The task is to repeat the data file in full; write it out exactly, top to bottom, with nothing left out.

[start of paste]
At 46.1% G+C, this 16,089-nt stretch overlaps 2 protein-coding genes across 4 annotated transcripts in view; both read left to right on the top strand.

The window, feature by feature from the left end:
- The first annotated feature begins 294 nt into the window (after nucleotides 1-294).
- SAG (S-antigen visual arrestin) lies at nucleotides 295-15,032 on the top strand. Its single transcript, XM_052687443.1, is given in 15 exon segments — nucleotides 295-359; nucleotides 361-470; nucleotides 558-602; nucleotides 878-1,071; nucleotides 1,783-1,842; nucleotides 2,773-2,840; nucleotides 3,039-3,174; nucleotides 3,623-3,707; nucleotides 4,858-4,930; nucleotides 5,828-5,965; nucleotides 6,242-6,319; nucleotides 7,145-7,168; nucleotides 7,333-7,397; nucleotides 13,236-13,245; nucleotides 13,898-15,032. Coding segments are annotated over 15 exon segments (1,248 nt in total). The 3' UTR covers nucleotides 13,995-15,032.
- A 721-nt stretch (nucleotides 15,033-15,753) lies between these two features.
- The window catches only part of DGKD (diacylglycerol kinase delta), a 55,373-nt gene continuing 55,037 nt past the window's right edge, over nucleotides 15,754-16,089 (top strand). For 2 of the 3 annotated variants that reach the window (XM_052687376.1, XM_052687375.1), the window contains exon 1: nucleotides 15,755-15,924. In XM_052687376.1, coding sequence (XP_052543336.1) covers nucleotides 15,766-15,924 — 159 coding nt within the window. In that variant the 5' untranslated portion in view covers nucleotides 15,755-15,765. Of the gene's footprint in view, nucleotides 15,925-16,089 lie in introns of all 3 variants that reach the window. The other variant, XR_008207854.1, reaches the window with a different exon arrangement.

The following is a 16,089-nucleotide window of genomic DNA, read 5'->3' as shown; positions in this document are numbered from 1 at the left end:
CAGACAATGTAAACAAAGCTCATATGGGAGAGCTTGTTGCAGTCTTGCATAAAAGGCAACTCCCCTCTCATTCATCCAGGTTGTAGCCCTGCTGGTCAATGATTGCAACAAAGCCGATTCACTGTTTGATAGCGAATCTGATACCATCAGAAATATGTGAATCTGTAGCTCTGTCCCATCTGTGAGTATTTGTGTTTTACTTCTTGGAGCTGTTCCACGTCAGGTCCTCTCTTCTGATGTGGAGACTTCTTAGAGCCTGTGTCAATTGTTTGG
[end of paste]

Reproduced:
At 46.1% G+C, this 16,089-nt stretch overlaps 2 protein-coding genes across 4 annotated transcripts in view; both read left to right on the top strand.

The window, feature by feature from the left end:
- The first annotated feature begins 294 nt into the window (after nucleotides 1-294).
- SAG (S-antigen visual arrestin) lies at nucleotides 295-15,032 on the top strand. Its single transcript, XM_052687443.1, is given in 15 exon segments — nucleotides 295-359; nucleotides 361-470; nucleotides 558-602; nucleotides 878-1,071; nucleotides 1,783-1,842; nucleotides 2,773-2,840; nucleotides 3,039-3,174; nucleotides 3,623-3,707; nucleotides 4,858-4,930; nucleotides 5,828-5,965; nucleotides 6,242-6,319; nucleotides 7,145-7,168; nucleotides 7,333-7,397; nucleotides 13,236-13,245; nucleotides 13,898-15,032. Coding segments are annotated over 15 exon segments (1,248 nt in total). The 3' UTR covers nucleotides 13,995-15,032.
- A 721-nt stretch (nucleotides 15,033-15,753) lies between these two features.
- The window catches only part of DGKD (diacylglycerol kinase delta), a 55,373-nt gene continuing 55,037 nt past the window's right edge, over nucleotides 15,754-16,089 (top strand). For 2 of the 3 annotated variants that reach the window (XM_052687376.1, XM_052687375.1), the window contains exon 1: nucleotides 15,755-15,924. In XM_052687376.1, coding sequence (XP_052543336.1) covers nucleotides 15,766-15,924 — 159 coding nt within the window. In that variant the 5' untranslated portion in view covers nucleotides 15,755-15,765. Of the gene's footprint in view, nucleotides 15,925-16,089 lie in introns of all 3 variants that reach the window. The other variant, XR_008207854.1, reaches the window with a different exon arrangement.

The following is a 16,089-nucleotide window of genomic DNA, read 5'->3' as shown; positions in this document are numbered from 1 at the left end:
CAGACAATGTAAACAAAGCTCATATGGGAGAGCTTGTTGCAGTCTTGCATAAAAGGCAACTCCCCTCTCATTCATCCAGGTTGTAGCCCTGCTGGTCAATGATTGCAACAAAGCCGATTCACTGTTTGATAGCGAATCTGATACCATCAGAAATATGTGAATCTGTAGCTCTGTCCCATCTGTGAGTATTTGTGTTTTACTTCTTGGAGCTGTTCCACGTCAGGTCCTCTCTTCTGATGTGGAGACTTCTTAGAGCCTGTGTCAATTGTTTGG